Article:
With the booming growth of the independent advisory industry in recent years, new trends in human capital management in larger firms are emerging.
While business growth is usually a good thing, it also can present challenges for owners dealing with challenging issues. One such issue is position of associate advisors within advisory firms.
Thanks to the industry’s growth, recruiting advisors has become a significant hurdle. Our industry schools and programs aren’t turning out enough well-trained young advisors to keep pace with demand. Plus, due to this demand, the cost of hiring one of these young people has become ridiculously high.
To get the talent they need to keep pace with business growth, many firm owners have created the position of associate advisor. These positions seem to be filled by those who generally are young and have little to no advisory training or experience.
The thinking behind these positions seems to be that while keeping overhead down, associate advisors can assume some work done by a firm’s senior advisors, enabling the latter group to spend time working with more clients. The reality rarely lives up to these expectations.
Typically, there are two types of associate advisors in the industry. The first type does behind-the-scenes work: compiling plan data, making trades, handling issues with the broker-dealer or custodian, etc.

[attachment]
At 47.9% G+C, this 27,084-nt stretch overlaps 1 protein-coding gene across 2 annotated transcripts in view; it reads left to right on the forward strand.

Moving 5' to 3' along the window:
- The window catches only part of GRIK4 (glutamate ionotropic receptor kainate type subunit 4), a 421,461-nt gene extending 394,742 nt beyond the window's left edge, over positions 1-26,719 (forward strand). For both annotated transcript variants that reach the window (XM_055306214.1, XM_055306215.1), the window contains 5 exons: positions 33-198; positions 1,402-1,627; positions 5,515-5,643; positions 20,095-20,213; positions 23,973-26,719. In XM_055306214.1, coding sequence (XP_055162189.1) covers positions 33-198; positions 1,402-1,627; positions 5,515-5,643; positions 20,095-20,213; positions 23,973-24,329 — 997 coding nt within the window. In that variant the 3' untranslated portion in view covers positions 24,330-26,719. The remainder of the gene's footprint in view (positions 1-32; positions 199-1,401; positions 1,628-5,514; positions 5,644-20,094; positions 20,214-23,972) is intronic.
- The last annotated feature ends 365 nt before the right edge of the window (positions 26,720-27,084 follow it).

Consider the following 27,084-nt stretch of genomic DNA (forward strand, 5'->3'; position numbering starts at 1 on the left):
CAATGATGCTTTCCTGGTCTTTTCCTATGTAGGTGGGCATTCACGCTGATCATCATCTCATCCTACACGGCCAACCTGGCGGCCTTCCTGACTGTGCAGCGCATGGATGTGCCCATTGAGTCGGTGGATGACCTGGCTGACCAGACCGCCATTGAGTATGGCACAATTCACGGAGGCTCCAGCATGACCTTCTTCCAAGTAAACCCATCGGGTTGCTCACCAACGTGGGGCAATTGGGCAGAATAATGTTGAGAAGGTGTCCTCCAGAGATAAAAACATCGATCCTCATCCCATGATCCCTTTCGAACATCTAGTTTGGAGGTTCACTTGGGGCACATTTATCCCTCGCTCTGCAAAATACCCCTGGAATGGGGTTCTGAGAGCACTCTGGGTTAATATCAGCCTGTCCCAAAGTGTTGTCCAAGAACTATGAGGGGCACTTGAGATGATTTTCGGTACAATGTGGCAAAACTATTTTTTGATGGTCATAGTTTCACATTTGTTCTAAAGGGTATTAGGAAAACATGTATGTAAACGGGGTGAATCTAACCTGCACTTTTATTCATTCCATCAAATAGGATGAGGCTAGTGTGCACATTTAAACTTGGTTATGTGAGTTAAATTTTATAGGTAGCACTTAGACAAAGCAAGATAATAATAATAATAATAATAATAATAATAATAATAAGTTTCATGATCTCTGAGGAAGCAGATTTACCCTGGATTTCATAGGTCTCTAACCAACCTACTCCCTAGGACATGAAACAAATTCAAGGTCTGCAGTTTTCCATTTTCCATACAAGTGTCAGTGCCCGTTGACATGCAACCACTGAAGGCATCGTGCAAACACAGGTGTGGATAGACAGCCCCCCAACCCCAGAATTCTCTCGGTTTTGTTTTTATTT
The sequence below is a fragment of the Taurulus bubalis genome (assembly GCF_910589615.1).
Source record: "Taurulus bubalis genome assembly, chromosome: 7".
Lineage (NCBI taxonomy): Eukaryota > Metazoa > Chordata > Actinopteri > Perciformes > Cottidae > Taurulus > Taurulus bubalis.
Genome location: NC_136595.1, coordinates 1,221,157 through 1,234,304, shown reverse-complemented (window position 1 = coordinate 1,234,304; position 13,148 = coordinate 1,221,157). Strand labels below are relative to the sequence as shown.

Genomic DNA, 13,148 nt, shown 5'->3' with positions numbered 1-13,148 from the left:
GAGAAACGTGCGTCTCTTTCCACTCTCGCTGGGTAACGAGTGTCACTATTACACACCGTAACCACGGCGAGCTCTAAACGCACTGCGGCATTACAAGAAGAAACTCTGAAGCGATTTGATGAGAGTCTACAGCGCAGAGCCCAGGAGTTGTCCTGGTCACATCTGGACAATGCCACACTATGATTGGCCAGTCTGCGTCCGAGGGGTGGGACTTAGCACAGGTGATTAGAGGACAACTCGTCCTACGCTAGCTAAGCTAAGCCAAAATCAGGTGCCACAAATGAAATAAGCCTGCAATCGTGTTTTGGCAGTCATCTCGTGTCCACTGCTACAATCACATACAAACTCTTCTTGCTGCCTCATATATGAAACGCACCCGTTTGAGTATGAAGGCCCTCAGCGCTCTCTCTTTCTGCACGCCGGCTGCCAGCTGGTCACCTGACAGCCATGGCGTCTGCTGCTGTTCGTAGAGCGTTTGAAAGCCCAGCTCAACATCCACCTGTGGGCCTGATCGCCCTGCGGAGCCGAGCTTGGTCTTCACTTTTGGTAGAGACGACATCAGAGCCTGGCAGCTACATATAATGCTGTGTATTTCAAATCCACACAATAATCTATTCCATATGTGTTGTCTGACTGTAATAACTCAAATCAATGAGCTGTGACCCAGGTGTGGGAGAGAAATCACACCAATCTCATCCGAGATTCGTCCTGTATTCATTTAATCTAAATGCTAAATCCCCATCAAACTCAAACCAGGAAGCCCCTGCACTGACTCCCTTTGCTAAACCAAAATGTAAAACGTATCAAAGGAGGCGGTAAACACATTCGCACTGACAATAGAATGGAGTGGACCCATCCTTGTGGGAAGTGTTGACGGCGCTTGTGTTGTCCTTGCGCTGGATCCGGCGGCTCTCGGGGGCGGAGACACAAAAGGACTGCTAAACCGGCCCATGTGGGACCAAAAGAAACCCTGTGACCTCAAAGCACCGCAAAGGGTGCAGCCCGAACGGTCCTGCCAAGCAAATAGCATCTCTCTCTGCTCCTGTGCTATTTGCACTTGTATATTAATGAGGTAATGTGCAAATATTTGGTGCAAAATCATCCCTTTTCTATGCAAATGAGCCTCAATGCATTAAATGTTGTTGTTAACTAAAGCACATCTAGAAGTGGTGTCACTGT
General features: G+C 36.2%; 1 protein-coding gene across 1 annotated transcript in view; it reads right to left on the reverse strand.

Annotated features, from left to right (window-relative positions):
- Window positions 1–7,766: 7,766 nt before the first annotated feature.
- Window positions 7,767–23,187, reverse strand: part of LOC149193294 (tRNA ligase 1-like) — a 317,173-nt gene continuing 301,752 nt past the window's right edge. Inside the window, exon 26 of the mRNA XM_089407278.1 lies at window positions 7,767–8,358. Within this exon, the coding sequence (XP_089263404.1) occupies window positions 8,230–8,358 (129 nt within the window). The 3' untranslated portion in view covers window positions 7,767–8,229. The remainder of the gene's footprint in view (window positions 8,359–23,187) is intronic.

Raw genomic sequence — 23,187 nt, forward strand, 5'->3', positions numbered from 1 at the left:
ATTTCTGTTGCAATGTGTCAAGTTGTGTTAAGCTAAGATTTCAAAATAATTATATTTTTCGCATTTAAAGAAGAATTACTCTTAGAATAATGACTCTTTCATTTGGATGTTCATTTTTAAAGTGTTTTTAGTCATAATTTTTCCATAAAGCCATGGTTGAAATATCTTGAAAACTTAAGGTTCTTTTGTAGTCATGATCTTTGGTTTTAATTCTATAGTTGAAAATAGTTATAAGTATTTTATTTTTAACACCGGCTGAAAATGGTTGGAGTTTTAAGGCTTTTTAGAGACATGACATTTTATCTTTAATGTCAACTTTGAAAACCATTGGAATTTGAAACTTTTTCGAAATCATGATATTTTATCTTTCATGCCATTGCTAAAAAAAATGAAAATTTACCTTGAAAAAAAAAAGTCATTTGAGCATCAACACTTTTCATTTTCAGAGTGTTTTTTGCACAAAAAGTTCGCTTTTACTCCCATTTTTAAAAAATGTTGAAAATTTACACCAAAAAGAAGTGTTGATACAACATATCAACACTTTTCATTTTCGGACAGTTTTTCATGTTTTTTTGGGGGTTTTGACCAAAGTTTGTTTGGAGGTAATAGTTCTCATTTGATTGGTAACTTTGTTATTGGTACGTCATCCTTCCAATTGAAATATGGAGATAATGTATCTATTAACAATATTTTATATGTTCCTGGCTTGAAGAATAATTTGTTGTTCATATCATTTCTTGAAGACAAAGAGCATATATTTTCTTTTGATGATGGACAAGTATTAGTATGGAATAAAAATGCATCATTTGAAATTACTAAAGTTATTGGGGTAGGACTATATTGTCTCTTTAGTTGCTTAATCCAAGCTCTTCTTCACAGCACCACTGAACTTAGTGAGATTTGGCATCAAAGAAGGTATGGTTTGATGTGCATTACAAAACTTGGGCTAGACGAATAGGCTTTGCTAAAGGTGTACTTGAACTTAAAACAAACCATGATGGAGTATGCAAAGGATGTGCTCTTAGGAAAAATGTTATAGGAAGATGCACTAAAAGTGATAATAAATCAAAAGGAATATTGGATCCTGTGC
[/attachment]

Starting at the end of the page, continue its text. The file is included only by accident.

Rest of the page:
But these staff members tend not to have much training or experience with clients and consequently spend little time speaking with clients or making recommendations, except occasionally in client meetings with senior advisors. (Think paraplanners).
The compensation for associates with little to no experience is typically between $55,000 and $60,000 per year.
The second level of associate advisor is client facing. These staff members give advice to clients with lower-level needs and straight-forward financial situations: taking calls, making budgeting recommendations, dealing with insurance issues, etc.